Starring: Clint Eastwood and Andy Robinson
Director: Don Seigel
Rating: Ten of Ten Stars
When a madman who calls himself Scorpio (Robinson) sets about to terrorize and extort the city of San Francisco with sniper attacks and kidnappings, only the unorthodox methods of homicide inspector Harry Callahan (Eastwood) can stop him.
"Dirty Harry" stands as one of the greatest police dramas ever made, and the bad guy--the monstrous, utterly insane Scorpio--is so extreme that it even has elements that appeal to lovers of horror films. From the opening shots, the tension in the film keeps building and it doesn't let up until Harry and Scorpio have their final confrontation. Everything in this movie works perfectly, from the casting, to the camera and Foley work, to the great score by Lalo Shafrin (with the eerie "Scorpio Theme" adding a lot to the film).
Eastwood is also great as Harry, a cop who dislikes bureaucracy and who always puts the well-being and rights of crime victims ahead of the criminals that prey on them. And he does it within the boundaries of the law, with no consideration for politics. He's the sort of cop who can only get away with what he does in the fantasy land of movies.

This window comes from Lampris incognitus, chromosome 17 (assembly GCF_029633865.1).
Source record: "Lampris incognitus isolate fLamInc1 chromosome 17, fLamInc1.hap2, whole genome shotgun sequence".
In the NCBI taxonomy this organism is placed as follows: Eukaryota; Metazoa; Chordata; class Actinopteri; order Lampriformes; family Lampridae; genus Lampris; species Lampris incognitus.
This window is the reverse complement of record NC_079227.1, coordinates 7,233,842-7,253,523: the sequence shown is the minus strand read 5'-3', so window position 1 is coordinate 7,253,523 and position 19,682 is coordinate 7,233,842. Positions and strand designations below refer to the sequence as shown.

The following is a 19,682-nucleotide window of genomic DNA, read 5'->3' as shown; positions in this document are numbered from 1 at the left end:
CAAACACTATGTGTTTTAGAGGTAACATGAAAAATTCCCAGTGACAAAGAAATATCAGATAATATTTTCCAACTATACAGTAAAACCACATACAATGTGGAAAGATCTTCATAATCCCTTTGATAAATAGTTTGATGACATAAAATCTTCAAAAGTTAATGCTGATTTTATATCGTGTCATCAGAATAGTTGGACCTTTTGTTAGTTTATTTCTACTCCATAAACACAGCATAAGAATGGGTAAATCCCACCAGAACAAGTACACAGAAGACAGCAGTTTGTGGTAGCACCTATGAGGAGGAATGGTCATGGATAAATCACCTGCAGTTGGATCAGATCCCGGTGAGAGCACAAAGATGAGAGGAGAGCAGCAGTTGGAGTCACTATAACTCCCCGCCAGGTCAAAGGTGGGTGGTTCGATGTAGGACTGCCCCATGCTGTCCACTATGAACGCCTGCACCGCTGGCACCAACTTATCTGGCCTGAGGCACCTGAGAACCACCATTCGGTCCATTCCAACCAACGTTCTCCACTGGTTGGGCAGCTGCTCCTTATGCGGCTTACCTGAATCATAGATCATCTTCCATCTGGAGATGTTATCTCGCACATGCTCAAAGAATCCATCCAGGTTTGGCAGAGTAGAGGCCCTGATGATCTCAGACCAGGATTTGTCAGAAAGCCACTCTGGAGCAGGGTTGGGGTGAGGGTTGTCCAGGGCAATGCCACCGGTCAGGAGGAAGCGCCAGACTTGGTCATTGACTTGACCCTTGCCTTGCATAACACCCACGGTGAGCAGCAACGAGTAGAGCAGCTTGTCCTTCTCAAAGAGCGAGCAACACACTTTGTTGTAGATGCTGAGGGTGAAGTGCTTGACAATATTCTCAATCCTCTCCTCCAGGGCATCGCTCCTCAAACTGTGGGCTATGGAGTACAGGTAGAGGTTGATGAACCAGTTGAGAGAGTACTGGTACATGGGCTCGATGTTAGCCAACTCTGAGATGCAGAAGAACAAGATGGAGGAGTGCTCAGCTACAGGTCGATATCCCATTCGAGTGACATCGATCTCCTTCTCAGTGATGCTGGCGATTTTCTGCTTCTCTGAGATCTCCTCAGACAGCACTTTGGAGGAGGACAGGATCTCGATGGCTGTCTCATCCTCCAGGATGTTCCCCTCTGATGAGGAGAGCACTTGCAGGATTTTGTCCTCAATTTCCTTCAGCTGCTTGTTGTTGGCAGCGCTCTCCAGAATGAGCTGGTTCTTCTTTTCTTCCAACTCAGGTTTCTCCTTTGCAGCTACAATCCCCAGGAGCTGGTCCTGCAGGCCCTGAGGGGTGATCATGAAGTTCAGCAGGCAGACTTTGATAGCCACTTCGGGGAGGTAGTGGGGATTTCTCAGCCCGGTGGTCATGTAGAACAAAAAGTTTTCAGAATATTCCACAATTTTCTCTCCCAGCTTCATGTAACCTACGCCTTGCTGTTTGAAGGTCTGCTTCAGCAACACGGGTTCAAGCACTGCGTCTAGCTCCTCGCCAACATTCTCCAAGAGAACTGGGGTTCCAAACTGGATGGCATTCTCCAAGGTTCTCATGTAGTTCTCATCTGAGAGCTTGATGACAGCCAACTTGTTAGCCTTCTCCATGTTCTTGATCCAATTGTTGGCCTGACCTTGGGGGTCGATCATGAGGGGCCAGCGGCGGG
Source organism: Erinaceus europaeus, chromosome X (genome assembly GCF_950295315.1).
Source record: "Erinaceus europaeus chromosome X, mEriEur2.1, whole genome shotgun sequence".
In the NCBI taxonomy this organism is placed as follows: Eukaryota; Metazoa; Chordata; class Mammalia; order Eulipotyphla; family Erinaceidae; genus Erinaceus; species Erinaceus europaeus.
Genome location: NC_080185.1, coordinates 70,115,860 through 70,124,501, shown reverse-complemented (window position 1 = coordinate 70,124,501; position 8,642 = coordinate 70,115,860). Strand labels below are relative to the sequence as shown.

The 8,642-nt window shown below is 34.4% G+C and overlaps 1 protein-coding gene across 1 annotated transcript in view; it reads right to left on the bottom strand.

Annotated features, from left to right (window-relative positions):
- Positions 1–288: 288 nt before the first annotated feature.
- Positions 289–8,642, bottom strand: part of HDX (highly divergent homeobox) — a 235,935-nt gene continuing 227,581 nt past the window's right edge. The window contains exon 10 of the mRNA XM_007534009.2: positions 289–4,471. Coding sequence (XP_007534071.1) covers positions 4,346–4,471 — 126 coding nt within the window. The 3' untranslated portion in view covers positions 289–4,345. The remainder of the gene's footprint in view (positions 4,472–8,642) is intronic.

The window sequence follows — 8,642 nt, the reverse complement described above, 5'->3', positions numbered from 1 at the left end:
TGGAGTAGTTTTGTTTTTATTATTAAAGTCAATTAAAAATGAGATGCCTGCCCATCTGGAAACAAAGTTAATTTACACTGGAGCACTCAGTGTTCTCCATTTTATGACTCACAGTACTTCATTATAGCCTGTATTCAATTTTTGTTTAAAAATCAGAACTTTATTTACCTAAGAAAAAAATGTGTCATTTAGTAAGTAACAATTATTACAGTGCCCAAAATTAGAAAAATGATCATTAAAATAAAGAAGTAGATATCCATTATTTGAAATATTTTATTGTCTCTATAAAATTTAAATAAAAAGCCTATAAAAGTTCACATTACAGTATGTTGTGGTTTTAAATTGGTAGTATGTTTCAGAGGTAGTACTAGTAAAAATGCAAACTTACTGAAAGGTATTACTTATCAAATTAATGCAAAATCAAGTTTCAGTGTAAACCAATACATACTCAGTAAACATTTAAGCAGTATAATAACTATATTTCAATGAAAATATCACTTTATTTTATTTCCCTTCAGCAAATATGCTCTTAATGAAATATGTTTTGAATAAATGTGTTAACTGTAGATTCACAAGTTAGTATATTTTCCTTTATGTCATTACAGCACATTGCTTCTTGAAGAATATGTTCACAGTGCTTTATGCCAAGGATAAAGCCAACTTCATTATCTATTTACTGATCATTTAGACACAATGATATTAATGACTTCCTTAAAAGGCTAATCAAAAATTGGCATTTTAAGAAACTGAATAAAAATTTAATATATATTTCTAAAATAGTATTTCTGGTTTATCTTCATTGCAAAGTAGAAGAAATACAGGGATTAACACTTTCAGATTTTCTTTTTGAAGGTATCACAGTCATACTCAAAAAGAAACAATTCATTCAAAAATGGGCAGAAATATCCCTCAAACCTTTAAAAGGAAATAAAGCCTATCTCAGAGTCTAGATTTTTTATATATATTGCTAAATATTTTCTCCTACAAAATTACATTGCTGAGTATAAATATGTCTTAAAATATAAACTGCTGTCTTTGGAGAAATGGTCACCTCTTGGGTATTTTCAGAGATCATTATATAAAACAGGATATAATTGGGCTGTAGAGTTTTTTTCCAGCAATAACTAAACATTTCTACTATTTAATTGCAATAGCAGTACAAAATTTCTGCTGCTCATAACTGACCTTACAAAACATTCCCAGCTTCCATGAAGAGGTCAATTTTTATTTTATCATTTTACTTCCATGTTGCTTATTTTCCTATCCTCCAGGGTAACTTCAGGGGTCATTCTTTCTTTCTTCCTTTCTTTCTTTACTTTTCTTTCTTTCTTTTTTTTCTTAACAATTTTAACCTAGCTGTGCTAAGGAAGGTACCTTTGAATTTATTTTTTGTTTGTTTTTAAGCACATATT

Robinson also makes a fantastic bad guy. Between the actions of the character and the way the actor plays him, even the most hardcore member of the "violence in movies is bad" and "every criminal has rights" has got to be cheering for Harry to give the justice he has earned.
This film lays the foundation for the Dirty Harry sequels that followed, and I think it was just as much the fantasy of a cop who can buck the system and bag in a bad guy who knows how to play it, as it was Eastwood's portrayal of Harry that made the character so popular. (If you watch the movie carefully, you can see the depth that Eastwood brings to Harry's character.)
"Dirty Harry" is well-deserving of its reputation of being a classic. It is a great movie, and while it has been imitated over and over, it's never been matched... even by its own sequels.